Why not use, for at least a few assignments here and there, video games in writing classes? Many students are familiar with and play video games frequently. It is a literacy of comfort and play for many (not everyone, but many). If anything, reading sections of Thoreau’s Walden is far more foreign to students these days than using Minecraft. I am not saying that Walden lacks value, but to a certain extent the literacy levels and familiarities of students should matter to educators.
Clearly familiarity with texts isn’t everything, but the classroom-side of the college experience, especially in writing courses, often suffers from disinterest. How many students are actually excited about being required to take two or more writing classes? Realistically, the answer can be disheartening. Not to mention that, like it or not, we are surrounded daily by technology and media. To sanitize classes of this reality is akin to ignorance and denial. But more than the inevitability of technology, educators should be interested in what students are doing and even playing outside of class, where their interests lie, and the potential of video games as rich texts. Video games are popular and reach millions every single day.
In my own game-based writing class, I found that all but one of my students played video games. Even if all of them were not particularly interested in studying video games, their level of familiarity was high.
Educators may be hesitant with how to use video games as texts and even which texts to select. I encourage educators to start slow and begin gaming. You don’t have to be an avid gamer to use video games in the writing classroom, but educators should be knowledgeable enough to read video games and interpret their complexities. Pick a platform (PC, console, mobile), look into some game genres, select a title that appeals to you, and start playing! Games like Minecraft, Stardew Valley, This War of Mine, and The Walking Dead are fairly accessible for new or rusty players, and I view them as being good starter texts for the classroom.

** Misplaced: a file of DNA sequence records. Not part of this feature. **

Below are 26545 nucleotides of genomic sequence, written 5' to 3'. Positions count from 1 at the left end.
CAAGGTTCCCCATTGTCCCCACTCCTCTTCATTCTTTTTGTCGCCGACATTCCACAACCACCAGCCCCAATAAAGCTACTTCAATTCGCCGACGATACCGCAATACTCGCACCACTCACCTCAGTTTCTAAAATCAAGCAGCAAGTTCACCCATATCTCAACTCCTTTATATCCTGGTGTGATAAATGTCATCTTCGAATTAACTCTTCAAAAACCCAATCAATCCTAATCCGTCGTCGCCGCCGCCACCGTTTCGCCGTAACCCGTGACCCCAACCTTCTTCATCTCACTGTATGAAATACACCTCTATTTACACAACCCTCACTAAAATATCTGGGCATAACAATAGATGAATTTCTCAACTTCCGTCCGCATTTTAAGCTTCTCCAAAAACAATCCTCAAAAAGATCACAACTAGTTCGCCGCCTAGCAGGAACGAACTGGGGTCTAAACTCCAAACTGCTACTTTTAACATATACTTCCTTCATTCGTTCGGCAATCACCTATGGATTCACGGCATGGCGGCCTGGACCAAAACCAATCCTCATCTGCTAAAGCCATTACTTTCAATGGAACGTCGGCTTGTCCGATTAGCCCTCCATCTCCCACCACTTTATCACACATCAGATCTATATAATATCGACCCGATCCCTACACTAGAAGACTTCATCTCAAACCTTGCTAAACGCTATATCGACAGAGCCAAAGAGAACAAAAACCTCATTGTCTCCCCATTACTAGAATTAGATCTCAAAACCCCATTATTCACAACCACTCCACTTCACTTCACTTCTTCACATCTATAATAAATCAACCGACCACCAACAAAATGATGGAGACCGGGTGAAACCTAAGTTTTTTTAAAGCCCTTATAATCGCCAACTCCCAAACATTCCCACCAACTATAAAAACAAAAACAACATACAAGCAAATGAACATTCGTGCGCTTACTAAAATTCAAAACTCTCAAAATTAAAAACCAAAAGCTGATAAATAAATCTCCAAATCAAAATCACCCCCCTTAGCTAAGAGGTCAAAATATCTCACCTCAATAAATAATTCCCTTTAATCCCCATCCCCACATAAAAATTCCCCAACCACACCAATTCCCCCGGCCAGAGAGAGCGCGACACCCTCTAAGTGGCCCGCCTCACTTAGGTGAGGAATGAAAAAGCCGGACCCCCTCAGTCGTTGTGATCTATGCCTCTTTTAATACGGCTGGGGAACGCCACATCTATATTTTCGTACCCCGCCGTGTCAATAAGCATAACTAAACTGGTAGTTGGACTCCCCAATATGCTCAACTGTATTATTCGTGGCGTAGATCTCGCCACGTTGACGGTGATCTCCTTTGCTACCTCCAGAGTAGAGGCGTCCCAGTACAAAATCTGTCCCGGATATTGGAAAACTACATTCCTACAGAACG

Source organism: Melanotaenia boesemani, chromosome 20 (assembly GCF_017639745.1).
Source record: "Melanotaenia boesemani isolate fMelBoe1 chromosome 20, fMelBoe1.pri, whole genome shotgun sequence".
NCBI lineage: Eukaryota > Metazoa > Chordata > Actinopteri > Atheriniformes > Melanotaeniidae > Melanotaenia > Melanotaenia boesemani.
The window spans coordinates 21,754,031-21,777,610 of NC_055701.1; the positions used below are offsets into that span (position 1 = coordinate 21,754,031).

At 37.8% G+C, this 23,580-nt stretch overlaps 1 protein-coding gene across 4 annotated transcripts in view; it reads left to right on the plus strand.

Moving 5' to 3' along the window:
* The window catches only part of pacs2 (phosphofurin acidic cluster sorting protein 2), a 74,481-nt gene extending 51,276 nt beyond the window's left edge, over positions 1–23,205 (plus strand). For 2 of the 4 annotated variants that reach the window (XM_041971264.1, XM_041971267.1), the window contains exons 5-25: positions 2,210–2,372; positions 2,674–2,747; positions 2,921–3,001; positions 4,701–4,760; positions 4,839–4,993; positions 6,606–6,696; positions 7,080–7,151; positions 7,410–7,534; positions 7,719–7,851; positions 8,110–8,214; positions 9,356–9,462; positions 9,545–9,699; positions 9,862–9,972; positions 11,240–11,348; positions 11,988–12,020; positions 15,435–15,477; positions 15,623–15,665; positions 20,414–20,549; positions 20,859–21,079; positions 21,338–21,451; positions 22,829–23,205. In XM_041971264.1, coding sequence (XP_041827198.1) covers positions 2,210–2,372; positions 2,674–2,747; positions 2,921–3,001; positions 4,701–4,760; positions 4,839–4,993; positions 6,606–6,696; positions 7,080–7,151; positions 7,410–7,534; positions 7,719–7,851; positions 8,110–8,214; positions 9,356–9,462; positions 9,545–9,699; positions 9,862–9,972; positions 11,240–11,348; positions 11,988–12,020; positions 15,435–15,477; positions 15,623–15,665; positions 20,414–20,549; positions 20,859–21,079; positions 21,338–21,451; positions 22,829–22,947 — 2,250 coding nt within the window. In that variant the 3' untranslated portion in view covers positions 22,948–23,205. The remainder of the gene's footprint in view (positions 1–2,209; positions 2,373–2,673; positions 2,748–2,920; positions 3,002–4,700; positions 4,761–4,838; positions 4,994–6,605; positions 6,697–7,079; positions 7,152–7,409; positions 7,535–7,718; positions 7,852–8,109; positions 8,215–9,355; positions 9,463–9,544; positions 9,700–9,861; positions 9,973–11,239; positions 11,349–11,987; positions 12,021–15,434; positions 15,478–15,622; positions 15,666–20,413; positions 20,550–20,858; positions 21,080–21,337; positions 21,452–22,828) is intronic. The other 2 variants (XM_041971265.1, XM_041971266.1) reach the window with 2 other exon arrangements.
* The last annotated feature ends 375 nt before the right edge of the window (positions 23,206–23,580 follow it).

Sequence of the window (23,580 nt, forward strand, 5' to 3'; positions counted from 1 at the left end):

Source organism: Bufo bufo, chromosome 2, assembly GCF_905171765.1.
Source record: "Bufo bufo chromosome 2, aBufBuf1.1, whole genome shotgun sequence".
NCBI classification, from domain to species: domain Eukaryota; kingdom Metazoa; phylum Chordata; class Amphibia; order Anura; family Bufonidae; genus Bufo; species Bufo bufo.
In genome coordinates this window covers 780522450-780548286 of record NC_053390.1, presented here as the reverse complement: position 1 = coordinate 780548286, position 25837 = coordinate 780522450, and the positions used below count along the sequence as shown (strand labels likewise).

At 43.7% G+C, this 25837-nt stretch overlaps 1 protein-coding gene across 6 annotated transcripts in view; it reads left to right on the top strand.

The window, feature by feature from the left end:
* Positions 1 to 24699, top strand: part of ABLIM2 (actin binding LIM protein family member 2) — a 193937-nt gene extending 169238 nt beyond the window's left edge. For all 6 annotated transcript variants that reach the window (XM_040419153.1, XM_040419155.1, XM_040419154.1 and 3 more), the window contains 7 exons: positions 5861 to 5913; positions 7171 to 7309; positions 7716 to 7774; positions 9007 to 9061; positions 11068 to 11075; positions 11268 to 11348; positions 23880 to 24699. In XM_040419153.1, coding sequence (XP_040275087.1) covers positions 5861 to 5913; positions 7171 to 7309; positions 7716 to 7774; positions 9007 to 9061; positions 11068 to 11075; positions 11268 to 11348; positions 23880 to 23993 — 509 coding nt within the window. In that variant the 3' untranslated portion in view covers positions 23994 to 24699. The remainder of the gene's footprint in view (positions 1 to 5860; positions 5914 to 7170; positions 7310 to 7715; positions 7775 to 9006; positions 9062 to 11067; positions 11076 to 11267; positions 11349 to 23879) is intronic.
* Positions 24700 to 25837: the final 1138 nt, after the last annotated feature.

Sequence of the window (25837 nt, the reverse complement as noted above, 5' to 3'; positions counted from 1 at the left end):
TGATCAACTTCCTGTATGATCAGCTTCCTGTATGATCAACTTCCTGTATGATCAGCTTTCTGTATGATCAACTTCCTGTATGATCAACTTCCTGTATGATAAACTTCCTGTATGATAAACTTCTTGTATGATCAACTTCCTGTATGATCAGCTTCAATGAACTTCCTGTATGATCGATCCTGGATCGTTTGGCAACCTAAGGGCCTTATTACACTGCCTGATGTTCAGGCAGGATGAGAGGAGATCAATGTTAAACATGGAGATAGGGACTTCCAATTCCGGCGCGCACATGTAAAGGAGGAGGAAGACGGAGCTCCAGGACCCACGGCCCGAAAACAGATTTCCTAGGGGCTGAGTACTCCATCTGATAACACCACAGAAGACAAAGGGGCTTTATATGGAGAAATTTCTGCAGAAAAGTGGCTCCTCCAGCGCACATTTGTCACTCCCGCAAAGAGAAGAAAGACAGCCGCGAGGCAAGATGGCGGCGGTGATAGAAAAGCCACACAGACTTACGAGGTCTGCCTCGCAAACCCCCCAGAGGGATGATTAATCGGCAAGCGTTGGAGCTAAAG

Knowledge of gaming culture is also important and can easily be picked up by frequenting gaming news sites like Polygon, Gamasutra, IGN, and Kotaku. Oftentimes the comment sections on the articles is more telling of gamer attitudes than the articles themselves. However, don’t just accept the loudest voices in forums and content sections as being representative of all “gamers.” I encourage you to look around at various sources to get a sense of the nuances of gaming culture. And don’t forget that many times specific games have thier own communities and cultures.
If educators wish to use video games or other medias and technologies in their classrooms, it will take a willingness to learn about those medias and technologies. This may seem self-evident. But I would much rather see informed educators attempting such integration skillfully than to haphazardly string students along on an experiment. I doubt much would be gained from such an attempt, especially on the part of the students.
At the end of the day, students writing about and studying video games should be able to make the same rhetorical moves as their peers in more traditional writing classes. These students may be able to do so while working with texts that interest them and that engage them in digital literacy.
The potential for video games in education is great, but it will take a love of inquiry and some re-education on the part of students, educators, and administrators. 🙂